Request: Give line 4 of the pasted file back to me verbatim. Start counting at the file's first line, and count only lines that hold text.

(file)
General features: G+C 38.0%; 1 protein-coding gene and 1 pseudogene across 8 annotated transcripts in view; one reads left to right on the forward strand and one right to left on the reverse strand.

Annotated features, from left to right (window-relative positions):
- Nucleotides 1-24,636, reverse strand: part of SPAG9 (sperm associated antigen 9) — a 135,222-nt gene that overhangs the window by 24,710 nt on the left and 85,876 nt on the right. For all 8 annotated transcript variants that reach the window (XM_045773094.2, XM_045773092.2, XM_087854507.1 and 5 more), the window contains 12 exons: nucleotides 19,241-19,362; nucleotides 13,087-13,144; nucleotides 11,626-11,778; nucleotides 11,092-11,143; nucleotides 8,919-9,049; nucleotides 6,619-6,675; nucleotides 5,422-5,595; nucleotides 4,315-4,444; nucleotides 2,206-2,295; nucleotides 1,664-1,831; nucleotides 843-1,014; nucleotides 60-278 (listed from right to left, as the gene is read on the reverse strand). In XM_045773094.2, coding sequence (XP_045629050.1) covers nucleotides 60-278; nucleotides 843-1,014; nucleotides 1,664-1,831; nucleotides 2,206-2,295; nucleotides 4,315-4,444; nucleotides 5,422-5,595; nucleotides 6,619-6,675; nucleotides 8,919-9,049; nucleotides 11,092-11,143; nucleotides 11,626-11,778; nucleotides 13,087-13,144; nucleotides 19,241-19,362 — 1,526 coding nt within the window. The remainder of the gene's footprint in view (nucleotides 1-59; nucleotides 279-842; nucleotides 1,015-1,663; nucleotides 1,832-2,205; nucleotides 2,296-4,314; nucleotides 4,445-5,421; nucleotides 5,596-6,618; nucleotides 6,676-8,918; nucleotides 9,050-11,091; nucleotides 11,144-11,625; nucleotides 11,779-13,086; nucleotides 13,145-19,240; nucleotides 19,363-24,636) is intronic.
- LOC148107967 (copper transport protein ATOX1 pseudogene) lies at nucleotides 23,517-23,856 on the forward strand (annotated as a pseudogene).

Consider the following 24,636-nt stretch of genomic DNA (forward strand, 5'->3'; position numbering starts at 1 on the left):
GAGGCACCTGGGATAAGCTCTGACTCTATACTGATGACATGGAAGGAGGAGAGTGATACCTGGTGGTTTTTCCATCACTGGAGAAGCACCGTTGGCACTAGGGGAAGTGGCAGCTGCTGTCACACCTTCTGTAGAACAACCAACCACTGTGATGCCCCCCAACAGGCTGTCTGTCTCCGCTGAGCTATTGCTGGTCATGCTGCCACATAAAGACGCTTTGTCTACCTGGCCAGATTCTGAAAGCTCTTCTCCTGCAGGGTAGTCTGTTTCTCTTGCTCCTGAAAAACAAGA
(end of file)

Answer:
- LOC148107967 (copper transport protein ATOX1 pseudogene) lies at nucleotides 23,517-23,856 on the forward strand (annotated as a pseudogene).